Saturday, March 5, 2011

A PLACE TO LIVE looks at state of GLBT elder housing in Los Angeles, back in 2008

The full title of the not-quite-new film making its DVD debut this Tuesday -- A PLACE TO LIVE: THE STORY OF TRIANGLE SQUARE will probably explain-- for those who live in Los Angeles area, at least -- the back-ground and history surrounding this educational movie, which tells how a facility was finally erected in the then-overcrowded and impossibly expensive L.A. area for the low-income gay and lesbian elderly. Even within the GLBT community (let alone the community at large), this is a not a particularly hot topic.  The aged, of any stripe or persuasion, rarely are. So it's very much to the credit of producer Cynthia Childs and director Carolyn Coal (shown below), as well as the backers of the film, that they've produced this little piece of history.

The film begins by introducing us to a number (six? eight? I lost count) of seniors, a bit of each of whose stories we learn -- just enough, in most cases, to make us a part of their lives and acquaint us with their need for this new housing. Then we learn from various state government and GLBT representatives of the difficulties of finding affordable housing in the southern california area and why this proposed complex, devoted to the elderly in the gay and lesbian community, is so important.

We see the before (above) and after (below) of the Triangle Square development, meet the architectural firm that brought it to fruition, the workers and how they went about designing something more "special" for these seniors  (because their amenities budget was relatively small, they had to rely on donations).

As you might imagine, there were many more applicants than apartments available, and so the ever-present "lottery" system was introduced (that's one our seniors, below, filling out her lottery pre-application).

We're there at the grand opening of the development, with all the appropriate rah-rahing from the powers that be and from some of seniors we've met earlier (that's one of them below, with his friend, Carrie Fisher). Others did not make the cut, and we learn how they have adjusted to being kept out of the complex.

All this is interesting enough, particularly for the GLBT community, and although the subject matter is anything but standard, the presentation unfortunately too often is. Tinkly piano music underscores far too much of the film, offering sentimentality when hard facts -- like some more information on how public money for this facility was worked into the budget, and how gay and lesbian political leaders, along with elected officials, were able to effect this -- would have served us better, since every large city in the country could probably use a facility like this.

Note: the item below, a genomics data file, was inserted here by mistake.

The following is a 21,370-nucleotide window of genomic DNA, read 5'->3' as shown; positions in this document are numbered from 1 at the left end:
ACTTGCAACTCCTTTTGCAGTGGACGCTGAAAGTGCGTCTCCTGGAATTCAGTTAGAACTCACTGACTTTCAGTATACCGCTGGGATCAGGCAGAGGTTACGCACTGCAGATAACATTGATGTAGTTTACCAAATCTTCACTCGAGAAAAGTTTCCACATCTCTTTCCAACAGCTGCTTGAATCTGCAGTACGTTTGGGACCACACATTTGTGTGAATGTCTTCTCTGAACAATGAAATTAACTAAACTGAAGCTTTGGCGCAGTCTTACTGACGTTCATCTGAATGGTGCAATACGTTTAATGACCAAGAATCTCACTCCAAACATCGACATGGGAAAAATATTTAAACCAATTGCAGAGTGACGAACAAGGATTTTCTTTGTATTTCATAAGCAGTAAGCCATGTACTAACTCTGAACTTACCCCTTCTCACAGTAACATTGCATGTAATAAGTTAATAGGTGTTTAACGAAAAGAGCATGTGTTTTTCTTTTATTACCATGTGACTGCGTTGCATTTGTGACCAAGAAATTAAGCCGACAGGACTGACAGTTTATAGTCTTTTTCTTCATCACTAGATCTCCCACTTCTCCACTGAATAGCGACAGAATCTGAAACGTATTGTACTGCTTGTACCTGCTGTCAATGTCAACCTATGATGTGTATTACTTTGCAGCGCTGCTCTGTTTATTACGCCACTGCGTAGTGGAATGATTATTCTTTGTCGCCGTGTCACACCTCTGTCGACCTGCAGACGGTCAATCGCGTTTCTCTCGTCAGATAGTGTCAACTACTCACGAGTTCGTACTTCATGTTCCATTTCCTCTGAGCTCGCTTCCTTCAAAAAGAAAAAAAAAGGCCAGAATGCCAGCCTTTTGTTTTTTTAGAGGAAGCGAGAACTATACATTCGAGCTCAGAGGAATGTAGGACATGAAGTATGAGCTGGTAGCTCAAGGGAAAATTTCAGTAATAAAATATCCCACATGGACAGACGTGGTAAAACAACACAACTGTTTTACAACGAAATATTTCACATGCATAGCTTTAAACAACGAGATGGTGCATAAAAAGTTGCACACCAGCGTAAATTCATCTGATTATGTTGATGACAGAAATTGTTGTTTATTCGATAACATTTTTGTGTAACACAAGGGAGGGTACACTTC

And while the completion of the project is indeed cause for celebration, the movie's cheerleader-like handling of this almost makes A Place to Live seem like a commercial. The saddest moment in the film, for me -- short of seeing some of our seniors not win the lottery and therefore not become a part of this new housing --comes when we hear one of the women tell us that she'd "like to spend my last years with my own kind."  Unfortunately, she does not mean "human" kind.  Someday, maybe. Till then, were all just Jews or Blacks or Gays or Croats or....

A Place to Live: The Story of Triangle Square, after a number of GLBT festival appearances, comes to DVD this Tuesday, March 8, for sale but not, it seems, for rental or download.  In our current economic times, I find it difficult to imagine most movie-lovers -- whether straight, gay or lesbian -- popping for $22-plus-shipping, rather than three or four bucks to simply watch the documentary.

To learn more about Gay and Lesbian Elder Housing at Triangle Square, click here.

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